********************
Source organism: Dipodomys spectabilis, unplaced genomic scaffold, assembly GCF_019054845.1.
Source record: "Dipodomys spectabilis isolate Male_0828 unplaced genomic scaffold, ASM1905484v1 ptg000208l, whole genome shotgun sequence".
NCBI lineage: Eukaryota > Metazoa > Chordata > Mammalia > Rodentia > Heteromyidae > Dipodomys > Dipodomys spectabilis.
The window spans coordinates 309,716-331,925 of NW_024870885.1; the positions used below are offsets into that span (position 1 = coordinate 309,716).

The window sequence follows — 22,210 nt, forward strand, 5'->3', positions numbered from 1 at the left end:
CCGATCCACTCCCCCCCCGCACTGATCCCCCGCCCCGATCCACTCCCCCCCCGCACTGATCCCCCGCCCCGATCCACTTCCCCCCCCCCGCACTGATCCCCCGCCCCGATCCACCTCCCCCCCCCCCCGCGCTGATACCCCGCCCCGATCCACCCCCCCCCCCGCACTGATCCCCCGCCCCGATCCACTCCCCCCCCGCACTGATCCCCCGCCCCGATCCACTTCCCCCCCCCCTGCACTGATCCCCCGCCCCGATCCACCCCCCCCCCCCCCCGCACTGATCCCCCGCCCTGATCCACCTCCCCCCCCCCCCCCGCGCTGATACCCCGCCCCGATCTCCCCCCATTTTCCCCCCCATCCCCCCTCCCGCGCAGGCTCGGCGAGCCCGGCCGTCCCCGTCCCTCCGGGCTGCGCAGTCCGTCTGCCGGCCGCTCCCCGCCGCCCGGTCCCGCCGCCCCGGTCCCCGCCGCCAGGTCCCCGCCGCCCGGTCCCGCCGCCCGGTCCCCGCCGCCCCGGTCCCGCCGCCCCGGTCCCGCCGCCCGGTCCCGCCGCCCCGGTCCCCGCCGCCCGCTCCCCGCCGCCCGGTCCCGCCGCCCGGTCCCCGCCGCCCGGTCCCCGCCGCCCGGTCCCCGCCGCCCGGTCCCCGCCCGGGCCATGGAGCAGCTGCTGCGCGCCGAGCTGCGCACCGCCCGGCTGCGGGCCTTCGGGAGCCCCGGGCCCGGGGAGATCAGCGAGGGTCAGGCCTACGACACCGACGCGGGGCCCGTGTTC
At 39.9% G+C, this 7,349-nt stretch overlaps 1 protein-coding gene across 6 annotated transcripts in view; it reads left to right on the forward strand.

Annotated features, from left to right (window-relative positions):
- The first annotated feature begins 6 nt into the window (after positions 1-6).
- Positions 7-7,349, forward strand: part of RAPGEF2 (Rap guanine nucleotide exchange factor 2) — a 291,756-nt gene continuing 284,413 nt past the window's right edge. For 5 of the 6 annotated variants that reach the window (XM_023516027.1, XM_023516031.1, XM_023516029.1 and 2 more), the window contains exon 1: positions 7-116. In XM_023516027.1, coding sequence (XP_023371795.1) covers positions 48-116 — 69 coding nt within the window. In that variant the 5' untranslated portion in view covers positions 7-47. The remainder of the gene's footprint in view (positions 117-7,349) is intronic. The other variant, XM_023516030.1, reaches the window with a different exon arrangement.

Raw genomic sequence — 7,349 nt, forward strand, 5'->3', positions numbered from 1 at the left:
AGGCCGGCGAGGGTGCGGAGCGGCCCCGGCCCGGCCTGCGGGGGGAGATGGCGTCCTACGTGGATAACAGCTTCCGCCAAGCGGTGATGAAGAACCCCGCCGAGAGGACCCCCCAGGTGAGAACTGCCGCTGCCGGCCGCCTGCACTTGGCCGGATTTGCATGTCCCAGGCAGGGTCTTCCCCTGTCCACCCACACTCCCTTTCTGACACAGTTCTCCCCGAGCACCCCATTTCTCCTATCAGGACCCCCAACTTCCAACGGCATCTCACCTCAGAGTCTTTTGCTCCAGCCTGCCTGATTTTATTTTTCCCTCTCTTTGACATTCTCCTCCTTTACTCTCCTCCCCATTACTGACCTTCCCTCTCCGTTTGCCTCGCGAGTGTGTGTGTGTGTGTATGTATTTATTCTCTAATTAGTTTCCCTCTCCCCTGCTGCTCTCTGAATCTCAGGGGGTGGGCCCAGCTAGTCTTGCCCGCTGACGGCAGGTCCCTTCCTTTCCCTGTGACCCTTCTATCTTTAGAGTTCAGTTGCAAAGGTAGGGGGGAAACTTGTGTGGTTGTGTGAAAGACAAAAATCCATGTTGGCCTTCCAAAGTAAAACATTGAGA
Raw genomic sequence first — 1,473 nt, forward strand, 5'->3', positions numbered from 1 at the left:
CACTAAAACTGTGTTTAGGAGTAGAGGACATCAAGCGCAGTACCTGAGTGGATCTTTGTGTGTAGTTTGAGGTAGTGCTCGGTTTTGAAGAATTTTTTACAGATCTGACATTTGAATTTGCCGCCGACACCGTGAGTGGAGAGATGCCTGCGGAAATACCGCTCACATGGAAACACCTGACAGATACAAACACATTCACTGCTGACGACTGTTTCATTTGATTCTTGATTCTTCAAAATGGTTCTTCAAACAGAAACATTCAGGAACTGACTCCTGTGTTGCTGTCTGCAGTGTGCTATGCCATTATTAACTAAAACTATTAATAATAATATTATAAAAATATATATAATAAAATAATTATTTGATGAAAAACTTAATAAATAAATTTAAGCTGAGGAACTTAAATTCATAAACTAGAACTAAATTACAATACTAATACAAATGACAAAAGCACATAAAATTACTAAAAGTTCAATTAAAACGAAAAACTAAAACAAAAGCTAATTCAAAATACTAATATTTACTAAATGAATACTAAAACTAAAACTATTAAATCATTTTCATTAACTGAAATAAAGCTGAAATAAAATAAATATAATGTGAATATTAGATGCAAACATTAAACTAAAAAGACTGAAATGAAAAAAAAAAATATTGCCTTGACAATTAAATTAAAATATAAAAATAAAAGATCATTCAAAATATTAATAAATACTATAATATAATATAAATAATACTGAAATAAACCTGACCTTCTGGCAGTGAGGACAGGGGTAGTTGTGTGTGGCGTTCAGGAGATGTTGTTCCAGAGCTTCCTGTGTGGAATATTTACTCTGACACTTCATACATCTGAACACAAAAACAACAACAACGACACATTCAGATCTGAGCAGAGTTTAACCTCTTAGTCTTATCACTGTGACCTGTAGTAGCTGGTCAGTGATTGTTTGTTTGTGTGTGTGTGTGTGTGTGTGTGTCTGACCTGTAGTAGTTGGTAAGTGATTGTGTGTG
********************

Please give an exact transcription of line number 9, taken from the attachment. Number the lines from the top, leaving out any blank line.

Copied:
- The first annotated feature begins 6 nt into the window (after positions 1-6).